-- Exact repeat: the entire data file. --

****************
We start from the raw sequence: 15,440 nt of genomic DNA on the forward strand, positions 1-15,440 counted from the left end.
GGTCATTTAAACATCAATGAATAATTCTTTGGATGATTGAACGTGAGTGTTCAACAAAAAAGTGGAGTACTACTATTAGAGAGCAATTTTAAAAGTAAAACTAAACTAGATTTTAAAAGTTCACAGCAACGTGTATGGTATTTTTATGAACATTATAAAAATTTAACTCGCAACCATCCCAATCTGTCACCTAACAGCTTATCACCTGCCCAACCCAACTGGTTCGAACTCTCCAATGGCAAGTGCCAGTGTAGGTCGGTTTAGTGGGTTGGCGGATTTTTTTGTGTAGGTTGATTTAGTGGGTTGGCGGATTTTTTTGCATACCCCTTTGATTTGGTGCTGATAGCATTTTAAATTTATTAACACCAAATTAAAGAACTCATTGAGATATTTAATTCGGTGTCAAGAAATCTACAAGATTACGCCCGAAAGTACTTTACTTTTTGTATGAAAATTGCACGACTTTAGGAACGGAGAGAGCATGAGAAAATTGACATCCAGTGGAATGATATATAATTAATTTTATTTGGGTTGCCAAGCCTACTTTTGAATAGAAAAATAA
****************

We start from the raw sequence: 15,440 nt of genomic DNA on the forward strand, positions 1-15,440 counted from the left end.
GGTCATTTAAACATCAATGAATAATTCTTTGGATGATTGAACGTGAGTGTTCAACAAAAAAGTGGAGTACTACTATTAGAGAGCAATTTTAAAAGTAAAACTAAACTAGATTTTAAAAGTTCACAGCAACGTGTATGGTATTTTTATGAACATTATAAAAATTTAACTCGCAACCATCCCAATCTGTCACCTAACAGCTTATCACCTGCCCAACCCAACTGGTTCGAACTCTCCAATGGCAAGTGCCAGTGTAGGTCGGTTTAGTGGGTTGGCGGATTTTTTTGTGTAGGTTGATTTAGTGGGTTGGCGGATTTTTTTGCATACCCCTTTGATTTGGTGCTGATAGCATTTTAAATTTATTAACACCAAATTAAAGAACTCATTGAGATATTTAATTCGGTGTCAAGAAATCTACAAGATTACGCCCGAAAGTACTTTACTTTTTGTATGAAAATTGCACGACTTTAGGAACGGAGAGAGCATGAGAAAATTGACATCCAGTGGAATGATATATAATTAATTTTATTTGGGTTGCCAAGCCTACTTTTGAATAGAAAAATAA